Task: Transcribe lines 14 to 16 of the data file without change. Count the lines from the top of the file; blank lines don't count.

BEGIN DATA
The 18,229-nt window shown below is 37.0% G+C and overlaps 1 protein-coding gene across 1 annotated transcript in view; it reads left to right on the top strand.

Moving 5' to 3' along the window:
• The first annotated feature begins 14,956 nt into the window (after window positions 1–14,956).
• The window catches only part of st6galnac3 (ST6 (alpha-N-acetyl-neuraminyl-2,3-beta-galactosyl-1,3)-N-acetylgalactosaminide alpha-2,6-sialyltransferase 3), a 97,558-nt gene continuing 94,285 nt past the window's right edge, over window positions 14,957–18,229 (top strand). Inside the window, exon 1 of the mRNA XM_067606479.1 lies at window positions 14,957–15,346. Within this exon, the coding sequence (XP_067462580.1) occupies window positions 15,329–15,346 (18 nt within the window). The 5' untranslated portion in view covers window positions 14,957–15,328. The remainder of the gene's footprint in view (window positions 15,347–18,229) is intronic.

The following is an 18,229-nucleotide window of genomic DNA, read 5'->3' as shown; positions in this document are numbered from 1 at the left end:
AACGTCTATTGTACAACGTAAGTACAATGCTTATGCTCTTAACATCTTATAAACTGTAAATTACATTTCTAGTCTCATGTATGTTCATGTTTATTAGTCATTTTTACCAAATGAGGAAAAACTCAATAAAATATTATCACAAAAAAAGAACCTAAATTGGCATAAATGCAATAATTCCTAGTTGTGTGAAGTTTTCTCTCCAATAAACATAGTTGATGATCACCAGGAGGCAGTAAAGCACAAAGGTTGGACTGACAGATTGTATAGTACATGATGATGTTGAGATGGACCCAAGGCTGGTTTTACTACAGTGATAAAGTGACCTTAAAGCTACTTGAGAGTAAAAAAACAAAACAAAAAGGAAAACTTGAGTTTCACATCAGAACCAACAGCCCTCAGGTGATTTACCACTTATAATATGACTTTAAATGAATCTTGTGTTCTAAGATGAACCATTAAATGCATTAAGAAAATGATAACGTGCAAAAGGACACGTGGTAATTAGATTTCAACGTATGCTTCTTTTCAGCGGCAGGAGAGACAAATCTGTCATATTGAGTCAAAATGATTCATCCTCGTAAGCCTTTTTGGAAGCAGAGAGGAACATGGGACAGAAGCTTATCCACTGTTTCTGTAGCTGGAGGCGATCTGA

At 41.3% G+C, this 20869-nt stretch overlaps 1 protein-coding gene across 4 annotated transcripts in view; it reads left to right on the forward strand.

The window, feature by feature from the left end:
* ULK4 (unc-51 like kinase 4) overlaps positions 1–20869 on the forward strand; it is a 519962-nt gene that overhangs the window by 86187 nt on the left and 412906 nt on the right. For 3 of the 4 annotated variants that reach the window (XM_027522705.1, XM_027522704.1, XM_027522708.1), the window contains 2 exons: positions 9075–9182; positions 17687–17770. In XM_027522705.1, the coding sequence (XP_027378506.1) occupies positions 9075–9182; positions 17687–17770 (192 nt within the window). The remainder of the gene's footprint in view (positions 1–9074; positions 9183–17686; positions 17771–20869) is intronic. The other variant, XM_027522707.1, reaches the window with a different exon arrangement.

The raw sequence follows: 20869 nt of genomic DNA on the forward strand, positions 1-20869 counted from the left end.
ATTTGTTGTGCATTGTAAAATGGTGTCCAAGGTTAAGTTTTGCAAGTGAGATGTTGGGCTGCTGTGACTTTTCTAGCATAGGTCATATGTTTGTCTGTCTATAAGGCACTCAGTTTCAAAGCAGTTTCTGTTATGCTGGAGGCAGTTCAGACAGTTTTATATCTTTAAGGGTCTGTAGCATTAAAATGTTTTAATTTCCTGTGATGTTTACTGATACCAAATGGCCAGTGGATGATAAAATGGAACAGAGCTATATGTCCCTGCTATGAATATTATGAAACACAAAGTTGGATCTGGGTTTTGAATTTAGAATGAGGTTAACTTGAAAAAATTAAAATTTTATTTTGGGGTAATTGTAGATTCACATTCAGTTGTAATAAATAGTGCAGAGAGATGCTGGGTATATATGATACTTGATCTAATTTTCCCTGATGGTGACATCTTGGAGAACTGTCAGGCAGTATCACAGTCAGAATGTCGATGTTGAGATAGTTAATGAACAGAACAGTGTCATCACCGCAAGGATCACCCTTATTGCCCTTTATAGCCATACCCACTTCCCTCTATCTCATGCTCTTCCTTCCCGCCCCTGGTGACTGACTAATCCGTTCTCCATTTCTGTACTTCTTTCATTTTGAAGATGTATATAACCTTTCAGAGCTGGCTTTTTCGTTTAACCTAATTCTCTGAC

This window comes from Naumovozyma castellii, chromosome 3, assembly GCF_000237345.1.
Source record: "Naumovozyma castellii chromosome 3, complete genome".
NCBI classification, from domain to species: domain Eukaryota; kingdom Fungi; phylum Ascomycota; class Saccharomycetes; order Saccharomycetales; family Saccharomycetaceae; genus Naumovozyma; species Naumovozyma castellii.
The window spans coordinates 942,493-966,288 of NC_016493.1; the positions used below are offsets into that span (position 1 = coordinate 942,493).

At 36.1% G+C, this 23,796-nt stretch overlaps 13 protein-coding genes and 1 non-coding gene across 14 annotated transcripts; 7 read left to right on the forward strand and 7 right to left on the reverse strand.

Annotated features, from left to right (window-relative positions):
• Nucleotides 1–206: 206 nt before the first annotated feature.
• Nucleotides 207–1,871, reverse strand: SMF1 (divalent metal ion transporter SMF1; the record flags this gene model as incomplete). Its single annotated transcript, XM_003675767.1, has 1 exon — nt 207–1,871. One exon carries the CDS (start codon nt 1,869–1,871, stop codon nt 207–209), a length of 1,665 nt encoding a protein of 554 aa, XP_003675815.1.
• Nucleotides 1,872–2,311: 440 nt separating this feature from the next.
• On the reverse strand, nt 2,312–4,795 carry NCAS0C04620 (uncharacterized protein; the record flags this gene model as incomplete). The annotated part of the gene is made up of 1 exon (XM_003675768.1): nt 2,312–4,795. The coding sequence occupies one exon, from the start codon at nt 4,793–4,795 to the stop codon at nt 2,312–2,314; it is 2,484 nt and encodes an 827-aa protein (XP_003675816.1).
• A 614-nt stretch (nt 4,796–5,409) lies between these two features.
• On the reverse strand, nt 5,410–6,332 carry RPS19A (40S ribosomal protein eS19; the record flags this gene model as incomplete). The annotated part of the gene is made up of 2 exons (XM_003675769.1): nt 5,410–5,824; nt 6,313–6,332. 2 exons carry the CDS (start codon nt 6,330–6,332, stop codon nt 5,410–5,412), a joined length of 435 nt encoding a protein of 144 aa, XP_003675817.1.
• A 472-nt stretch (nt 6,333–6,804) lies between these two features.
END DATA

NCBI classification, from domain to species: domain Eukaryota; kingdom Fungi; phylum Ascomycota; class Saccharomycetes; order Saccharomycetales; family Saccharomycetaceae; genus Naumovozyma; species Naumovozyma castellii.
The window spans coordinates 942,493-966,288 of NC_016493.1; the positions used below are offsets into that span (position 1 = coordinate 942,493).

At 36.1% G+C, this 23,796-nt stretch overlaps 13 protein-coding genes and 1 non-coding gene across 14 annotated transcripts; 7 read left to right on the forward strand and 7 right to left on the reverse strand.